Launched at the very beginning of 2014, the Nikon D3300 took over for the already very good D3200. It is a well-built, responsive and silent camera. It also incorporates the 24 megapixel sensor used on the Nikon D7100 which allows it to increase its ISO sensitivity up to 3200 ISO, without digital noise. It is also very light-weight (460g) and features a Guide menu which makes it easier to use. The only real downside is that its 18-55 mm zoom is retractable, which adds an extra step before being able to use the camera (the user needs to rotate the ring around the zoom to deploy the lens). In a kit with the stabilized 18-55 mm lens, the D3300 can be purchased starting at 450 dollars.
Making its debut at the end of 2016, the Nikon D3400 is now the successor to the D3300. However, there are no major differences between these two cameras: they have the same design, same size, same photographic performance characteristics, same sensor… Ultimately, the only real change is the addition of the SnapBridge feature which allows for the transfer of photos via a Bluetooth connection to a smartphone or tablet, even when the camera is switched off. Just a side note: it does not have WiFi capability. None of its new features are revolutionary, since the D3400 can be bought in a kit with the 18-55 mm lens starting from 496 dollars, the difference in price between it and the D3300 is hardly significant.
The Pentax K-50, an entry-level weatherproof DSLR
If you are looking for a compact and resilient entry-level DSLR camera to take with you on your travels, the Pentax K-50 is weatherproof (resistant to all kinds of weather conditions, namely splashing water and dust, but for this type of use you will also need weatherproof (WR) lenses) and has some serious advantages: a 16 megapixel Sony sensor, a 100% viewfinder, two settings dials (for added comfort), an intervalometer, an electronic level, a 6 images/second burst mode and very good responsiveness. If you intend to travel with this camera, consider buying a second battery since the autonomy of this type of camera is not very good (around 400 exposures). Otherwise, consider buying the D-BH109 adapter which allows you to supply power via 4 AA batteries – which is practical in isolated geographical areas. It is also worth mentioning that the weatherproofing of this camera makes it a little bit heavier than others (650g). It is available starting at 480 dollars in a kit with the 18-55 mm lens; you would be hard-pressed to find a better mid-level DSLR camera for taking on your adventures.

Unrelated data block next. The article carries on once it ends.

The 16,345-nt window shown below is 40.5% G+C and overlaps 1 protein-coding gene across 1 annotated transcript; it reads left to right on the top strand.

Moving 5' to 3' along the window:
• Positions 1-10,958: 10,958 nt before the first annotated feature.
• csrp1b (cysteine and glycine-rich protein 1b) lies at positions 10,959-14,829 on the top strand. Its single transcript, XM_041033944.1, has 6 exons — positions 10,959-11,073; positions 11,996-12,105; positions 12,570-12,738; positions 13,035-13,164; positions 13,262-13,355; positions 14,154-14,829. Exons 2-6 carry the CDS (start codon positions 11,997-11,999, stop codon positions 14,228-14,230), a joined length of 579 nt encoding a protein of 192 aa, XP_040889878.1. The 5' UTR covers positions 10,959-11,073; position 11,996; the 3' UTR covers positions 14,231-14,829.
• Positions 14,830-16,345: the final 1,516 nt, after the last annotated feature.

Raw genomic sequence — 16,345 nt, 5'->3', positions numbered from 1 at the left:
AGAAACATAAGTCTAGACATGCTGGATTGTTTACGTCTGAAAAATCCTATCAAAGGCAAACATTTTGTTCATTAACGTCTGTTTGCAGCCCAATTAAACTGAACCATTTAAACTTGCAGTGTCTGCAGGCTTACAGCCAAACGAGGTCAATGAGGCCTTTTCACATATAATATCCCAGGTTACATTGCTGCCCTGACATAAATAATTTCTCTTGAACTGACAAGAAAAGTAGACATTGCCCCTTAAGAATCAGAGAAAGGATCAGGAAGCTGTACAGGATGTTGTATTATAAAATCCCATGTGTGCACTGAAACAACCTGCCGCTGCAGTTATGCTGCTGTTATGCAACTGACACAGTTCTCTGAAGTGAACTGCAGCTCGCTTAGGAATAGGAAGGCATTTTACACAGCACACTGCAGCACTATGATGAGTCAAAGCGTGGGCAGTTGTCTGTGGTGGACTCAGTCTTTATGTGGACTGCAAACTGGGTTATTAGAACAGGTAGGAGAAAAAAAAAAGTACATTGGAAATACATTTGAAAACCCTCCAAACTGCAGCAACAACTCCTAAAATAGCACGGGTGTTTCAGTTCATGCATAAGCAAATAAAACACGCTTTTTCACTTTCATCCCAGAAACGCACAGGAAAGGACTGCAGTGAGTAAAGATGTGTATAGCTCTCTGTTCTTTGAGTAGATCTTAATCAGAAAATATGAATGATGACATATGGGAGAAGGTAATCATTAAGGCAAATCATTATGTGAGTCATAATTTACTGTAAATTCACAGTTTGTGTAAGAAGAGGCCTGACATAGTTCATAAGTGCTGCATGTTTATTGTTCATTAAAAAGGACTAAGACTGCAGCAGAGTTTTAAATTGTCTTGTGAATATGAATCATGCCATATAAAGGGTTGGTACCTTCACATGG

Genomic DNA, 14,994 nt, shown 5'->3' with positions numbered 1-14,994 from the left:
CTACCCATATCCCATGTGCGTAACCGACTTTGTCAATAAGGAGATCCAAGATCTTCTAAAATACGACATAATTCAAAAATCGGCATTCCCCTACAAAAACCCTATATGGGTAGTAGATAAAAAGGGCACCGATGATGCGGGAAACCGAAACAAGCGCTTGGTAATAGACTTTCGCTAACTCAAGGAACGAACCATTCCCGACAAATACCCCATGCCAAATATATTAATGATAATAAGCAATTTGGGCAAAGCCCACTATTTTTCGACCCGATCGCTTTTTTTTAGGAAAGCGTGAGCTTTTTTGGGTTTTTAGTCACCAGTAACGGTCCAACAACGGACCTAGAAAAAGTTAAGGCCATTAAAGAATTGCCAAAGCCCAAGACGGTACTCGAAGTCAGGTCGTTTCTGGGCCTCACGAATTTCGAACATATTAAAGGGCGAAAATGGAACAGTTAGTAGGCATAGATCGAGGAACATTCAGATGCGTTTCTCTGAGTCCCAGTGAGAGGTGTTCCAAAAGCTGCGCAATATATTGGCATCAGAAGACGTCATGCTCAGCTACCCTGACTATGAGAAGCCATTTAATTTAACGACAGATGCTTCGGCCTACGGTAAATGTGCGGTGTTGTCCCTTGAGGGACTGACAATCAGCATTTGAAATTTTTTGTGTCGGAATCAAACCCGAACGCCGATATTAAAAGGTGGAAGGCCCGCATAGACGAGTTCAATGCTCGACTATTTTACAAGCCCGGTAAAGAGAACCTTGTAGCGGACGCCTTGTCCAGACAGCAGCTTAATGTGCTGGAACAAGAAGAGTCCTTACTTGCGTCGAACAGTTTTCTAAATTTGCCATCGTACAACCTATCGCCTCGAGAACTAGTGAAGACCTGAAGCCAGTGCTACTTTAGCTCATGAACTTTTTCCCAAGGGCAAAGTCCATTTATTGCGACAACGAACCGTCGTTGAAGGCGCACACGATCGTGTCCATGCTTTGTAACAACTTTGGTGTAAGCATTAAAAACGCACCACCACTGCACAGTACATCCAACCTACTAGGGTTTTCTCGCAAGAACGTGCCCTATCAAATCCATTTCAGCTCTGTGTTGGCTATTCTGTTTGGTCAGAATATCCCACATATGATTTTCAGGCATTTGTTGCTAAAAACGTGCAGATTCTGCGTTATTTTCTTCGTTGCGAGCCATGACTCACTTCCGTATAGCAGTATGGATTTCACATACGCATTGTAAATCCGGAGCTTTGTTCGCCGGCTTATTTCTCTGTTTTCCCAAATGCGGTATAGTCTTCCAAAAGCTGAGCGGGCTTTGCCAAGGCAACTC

Mid-level: the Canon T7i/77D and the Nikon D5500, the best of enemies
After having discussed some entry-level DSLR cameras, the following will deal with more complete models geared towards photographers looking to get a little bit more out of their cameras. These cameras also provide superior image quality as well as additional manual / professional adjustments. Within this product-level, we will continue to indicate the kit price, but if you would really like to get the most out of your DSLR camera, we recommend that you consult our lens buyer’s guide. Reminder: when buying a DSLR camera, do not allocate the totality of your budget to the purchase of the camera itself, make sure to also choose a good lens – or several – since they will last, as an investment, for years to come.
In 2017, Canon is renewing its line of mid-level DSLR cameras with two new models meant to replace the EOS T6i and T6s released in 2015: the EOS T7i and the 77D. However, for the time being, the T6s is still coexisting with its successor, the 77D. Just like their predecessors were, these two cameras have more or less the same components, with a few differences: the T7i is more geared towards the general public while the 77D, which dropped the last number in its name to more clearly place itself behind the 80D, is geared towards enlightened amateurs who are looking for a feature-rich and ergonomic camera.